There Is Nothing Surprising About a Writer Getting Rejected (Even JK Rowling)

THE SET-UP

STAGE ONE: JK Rowling releases some of her rejection letters from the Robert Galbrath books via twitter.

STAGE TWO: Bloggers and journalists everywhere write articles and posts about this, because pretty much anything Rowling does is news these days. She’s JK-Fucking-Rowling, after all.

STAGE THREE: Every fucker everywhere starts talking about extraordinary it is that JK-Fucking-Rowling – one of the best-selling novelists of all time – still collects rejection letters.

STAGE FOUR: I lose my fucking mind and plots a world tour where I can visit every writer who used such a phrase and shake them by the neck while screaming “NO. IT. FUCKING. ISN’T.” until they swear they will never do it again.

THE ARGUMENT: THERE IS NOTHING EXTRAORDINARY ABOUT REJECTION

Not mine. Not yours. Not JK Rowling (particularly not when she’s writing as Robert Galbrath and no-one knows yet).

We want it to be news because, as a culture, we’d like to believe that extraordinary talent will conquer the limitations of producing art in a system dominated by capitalist concerns. Great art will conquer, talent will shine through, the good books will rise to the top of the slush pile and find their way to stores.

It’s bullshit. It’s part of the same cultural narrative that puts a premium on ideas rather than work, and convinces people that just because they’ve written something there is, automatically, an audience waiting for it.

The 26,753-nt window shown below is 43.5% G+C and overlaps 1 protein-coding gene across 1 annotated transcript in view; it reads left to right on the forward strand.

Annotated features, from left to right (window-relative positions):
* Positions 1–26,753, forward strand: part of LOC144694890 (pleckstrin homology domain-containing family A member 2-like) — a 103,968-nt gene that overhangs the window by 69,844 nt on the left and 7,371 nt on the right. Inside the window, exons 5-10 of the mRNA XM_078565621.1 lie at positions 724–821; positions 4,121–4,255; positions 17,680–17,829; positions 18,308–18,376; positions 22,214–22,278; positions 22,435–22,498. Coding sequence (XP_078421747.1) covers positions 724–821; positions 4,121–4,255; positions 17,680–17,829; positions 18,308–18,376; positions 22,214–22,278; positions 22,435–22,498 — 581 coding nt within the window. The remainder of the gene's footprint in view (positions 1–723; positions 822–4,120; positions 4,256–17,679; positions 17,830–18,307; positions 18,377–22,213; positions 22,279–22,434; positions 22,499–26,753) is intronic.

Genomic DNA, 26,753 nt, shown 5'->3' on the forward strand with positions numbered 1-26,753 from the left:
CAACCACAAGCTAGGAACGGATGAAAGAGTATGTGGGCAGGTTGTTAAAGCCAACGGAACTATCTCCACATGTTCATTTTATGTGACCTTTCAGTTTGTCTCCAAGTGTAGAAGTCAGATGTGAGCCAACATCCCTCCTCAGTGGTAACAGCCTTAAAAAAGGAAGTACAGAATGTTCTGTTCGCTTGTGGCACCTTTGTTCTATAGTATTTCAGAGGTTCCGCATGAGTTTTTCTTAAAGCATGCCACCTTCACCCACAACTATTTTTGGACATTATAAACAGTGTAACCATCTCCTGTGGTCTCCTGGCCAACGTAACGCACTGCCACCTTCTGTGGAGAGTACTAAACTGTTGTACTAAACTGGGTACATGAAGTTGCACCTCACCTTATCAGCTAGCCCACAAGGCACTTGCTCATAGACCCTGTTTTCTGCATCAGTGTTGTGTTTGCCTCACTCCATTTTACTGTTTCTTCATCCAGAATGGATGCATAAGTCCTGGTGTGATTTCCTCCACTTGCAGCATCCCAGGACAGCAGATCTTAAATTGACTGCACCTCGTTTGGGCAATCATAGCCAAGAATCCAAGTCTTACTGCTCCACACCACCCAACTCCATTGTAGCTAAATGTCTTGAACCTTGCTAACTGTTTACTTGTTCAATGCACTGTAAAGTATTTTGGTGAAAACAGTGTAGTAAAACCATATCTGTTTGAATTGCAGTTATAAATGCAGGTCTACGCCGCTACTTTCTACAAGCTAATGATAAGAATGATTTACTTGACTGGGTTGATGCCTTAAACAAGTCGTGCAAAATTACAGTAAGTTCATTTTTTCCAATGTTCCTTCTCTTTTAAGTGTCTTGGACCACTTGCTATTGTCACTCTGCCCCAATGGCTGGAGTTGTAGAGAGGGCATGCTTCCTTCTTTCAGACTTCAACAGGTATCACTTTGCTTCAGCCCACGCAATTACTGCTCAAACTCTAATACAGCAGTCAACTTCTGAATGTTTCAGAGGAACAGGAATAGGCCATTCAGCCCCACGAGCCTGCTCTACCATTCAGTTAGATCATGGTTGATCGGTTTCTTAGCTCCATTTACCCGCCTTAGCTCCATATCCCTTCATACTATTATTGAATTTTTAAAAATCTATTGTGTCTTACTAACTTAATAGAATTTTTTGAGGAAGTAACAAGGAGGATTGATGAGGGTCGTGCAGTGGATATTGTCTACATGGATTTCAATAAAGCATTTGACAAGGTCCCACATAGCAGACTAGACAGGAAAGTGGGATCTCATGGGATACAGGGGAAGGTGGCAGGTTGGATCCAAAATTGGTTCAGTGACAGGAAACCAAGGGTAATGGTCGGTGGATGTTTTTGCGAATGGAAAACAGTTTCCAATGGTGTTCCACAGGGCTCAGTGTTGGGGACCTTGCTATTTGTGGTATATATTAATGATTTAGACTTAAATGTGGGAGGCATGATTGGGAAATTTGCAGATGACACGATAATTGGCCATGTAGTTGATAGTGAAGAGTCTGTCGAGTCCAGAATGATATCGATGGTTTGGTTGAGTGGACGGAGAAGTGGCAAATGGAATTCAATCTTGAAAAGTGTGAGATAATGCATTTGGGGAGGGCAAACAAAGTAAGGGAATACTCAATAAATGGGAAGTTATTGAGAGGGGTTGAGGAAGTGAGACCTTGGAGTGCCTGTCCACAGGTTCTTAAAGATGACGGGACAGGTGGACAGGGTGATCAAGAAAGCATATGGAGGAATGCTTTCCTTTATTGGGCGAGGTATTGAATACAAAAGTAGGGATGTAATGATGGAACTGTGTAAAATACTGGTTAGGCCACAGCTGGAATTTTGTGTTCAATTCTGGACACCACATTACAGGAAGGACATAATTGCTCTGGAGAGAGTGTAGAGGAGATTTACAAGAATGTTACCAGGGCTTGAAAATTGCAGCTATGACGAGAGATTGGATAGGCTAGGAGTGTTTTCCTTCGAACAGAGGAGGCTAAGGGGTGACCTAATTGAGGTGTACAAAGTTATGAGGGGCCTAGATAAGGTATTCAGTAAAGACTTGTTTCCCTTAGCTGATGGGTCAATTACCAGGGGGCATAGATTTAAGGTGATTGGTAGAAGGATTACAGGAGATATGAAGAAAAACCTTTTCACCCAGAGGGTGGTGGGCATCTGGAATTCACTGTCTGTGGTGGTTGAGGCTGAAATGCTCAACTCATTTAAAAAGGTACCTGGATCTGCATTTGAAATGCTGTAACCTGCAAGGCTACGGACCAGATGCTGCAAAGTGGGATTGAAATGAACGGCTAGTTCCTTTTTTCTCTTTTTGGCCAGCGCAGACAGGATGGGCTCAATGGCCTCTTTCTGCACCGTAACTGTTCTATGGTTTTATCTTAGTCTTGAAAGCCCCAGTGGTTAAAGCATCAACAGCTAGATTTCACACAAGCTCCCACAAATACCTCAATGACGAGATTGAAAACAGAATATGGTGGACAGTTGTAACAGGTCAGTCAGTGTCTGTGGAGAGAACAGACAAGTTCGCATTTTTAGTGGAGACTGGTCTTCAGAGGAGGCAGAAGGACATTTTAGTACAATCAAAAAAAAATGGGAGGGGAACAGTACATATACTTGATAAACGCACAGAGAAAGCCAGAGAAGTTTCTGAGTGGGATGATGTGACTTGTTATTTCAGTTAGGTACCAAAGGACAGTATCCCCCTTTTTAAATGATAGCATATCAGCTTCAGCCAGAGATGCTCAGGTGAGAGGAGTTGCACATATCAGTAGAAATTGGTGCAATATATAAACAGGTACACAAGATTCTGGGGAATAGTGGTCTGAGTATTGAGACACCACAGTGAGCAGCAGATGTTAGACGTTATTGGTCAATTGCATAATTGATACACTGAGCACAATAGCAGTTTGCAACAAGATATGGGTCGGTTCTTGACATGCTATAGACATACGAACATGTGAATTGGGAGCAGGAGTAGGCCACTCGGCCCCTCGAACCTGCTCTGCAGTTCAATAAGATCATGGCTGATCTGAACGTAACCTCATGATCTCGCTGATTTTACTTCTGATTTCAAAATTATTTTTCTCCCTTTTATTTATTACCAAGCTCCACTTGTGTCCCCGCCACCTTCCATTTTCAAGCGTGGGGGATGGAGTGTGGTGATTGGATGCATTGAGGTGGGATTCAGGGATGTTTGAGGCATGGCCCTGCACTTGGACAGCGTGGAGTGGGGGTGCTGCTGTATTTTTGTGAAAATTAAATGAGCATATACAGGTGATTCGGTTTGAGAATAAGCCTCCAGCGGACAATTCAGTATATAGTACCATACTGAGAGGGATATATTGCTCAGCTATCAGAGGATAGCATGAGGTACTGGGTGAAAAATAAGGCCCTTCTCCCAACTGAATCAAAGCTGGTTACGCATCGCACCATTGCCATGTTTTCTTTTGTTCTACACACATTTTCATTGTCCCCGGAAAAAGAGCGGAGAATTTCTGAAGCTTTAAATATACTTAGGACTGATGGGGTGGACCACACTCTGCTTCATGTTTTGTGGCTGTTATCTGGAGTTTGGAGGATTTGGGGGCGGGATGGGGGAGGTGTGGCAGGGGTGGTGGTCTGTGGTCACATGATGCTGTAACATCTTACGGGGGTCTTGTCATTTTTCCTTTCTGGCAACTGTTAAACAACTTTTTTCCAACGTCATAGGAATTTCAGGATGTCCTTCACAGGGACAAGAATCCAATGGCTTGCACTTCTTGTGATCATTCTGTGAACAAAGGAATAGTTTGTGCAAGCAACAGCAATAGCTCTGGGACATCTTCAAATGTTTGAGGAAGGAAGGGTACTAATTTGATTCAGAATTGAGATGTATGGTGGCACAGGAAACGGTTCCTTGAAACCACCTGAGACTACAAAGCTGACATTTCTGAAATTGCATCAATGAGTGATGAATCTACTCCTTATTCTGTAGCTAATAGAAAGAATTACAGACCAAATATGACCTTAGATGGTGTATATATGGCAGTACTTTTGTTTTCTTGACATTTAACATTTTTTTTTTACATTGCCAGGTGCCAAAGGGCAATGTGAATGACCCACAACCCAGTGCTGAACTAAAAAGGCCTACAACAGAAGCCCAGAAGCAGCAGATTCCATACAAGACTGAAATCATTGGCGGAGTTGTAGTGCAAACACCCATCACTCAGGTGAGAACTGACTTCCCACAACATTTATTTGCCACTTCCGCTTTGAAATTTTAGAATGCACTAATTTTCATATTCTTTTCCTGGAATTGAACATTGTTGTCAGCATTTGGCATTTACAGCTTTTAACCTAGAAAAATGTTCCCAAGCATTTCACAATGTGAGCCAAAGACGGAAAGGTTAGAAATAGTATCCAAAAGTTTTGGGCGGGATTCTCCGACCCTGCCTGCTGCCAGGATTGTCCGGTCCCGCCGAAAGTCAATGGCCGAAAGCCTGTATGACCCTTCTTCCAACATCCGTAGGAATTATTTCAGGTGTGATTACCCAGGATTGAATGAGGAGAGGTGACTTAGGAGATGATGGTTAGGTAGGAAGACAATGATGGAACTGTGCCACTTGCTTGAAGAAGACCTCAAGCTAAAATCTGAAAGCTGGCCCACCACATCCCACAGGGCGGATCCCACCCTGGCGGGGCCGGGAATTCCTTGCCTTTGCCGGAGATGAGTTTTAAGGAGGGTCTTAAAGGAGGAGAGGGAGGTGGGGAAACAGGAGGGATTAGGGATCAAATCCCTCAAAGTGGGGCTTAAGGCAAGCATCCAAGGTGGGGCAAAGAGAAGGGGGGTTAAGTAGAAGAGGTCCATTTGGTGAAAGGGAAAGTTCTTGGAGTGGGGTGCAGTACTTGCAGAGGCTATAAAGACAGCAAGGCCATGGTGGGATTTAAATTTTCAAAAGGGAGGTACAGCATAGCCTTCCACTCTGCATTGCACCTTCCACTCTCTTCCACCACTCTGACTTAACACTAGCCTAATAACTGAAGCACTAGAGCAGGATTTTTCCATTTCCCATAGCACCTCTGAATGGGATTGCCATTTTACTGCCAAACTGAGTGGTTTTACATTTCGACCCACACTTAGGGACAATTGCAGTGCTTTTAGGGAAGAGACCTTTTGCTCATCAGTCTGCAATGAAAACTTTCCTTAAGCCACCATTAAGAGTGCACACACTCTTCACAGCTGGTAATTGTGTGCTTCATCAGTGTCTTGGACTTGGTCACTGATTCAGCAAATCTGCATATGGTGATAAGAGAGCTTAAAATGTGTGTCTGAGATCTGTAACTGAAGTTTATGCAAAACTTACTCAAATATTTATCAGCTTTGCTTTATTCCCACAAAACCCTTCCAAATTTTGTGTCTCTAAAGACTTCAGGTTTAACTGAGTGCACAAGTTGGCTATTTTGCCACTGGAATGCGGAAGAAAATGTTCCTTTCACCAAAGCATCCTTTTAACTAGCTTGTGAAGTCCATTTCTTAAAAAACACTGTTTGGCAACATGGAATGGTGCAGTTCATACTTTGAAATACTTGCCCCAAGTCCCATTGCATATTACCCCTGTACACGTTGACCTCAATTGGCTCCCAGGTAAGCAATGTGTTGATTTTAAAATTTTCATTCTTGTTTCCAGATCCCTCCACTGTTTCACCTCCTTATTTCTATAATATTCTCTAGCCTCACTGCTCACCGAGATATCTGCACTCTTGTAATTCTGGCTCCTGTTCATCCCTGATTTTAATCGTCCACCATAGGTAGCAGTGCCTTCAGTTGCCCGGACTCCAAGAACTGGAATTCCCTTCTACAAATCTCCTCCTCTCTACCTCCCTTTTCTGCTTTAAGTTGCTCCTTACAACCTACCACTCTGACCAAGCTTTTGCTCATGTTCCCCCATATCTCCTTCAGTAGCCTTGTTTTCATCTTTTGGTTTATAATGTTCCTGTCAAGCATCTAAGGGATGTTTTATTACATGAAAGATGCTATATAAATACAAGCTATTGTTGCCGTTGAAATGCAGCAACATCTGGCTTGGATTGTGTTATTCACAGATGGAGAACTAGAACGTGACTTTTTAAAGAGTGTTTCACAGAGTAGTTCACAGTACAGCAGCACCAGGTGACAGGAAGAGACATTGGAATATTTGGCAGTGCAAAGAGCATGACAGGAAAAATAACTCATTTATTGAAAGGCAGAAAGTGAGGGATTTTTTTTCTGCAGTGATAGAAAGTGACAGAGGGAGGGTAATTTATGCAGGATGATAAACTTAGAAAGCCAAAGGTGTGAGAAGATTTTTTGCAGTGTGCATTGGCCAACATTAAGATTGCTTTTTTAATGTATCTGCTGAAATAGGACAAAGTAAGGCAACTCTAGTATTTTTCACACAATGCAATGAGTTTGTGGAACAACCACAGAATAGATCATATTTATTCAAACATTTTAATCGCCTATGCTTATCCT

The truth is this: publishers are businesses who supply product. While many of the folks involved on the publishing side care deeply about the art and craft of writing, they have employees who need salaries and audiences who expect specific things from their brand. They have limited space for new titles and established authors who are comparatively sure bets.

They have floods of new work coming in – some solicited, much of it not – and very limited time to process it given that there are all these other books they need to publish. Which entails editing and contracts and marketing and distribution.

Good books get rejected. They get rejected because they are not right for the audience the publisher has cultivated, or because they aren’t good in the right way, or because a marketing team sits down and says, well, it’s good, but we aren’t sure how we can convince others of that.

Or because someone has sent their outstanding Science Fiction epic to a publisher who specialises in romance, and it’s just not what they do. Sure, they may recognise the outstanding literary quality of your work, but publishing it would either mean doing a one-off book that’s well outside their branding (thus risking time and money on the venture with little hope of recouping the expense), or establishing a new imprint/line where they can start competing in that space (thus risking time and money with…well, see previous aside).

QUALITY ISN’T THE ONLY THING THAT SELLS

Here is the other problem with the assumption that great writing will rise to the top: it’s a product.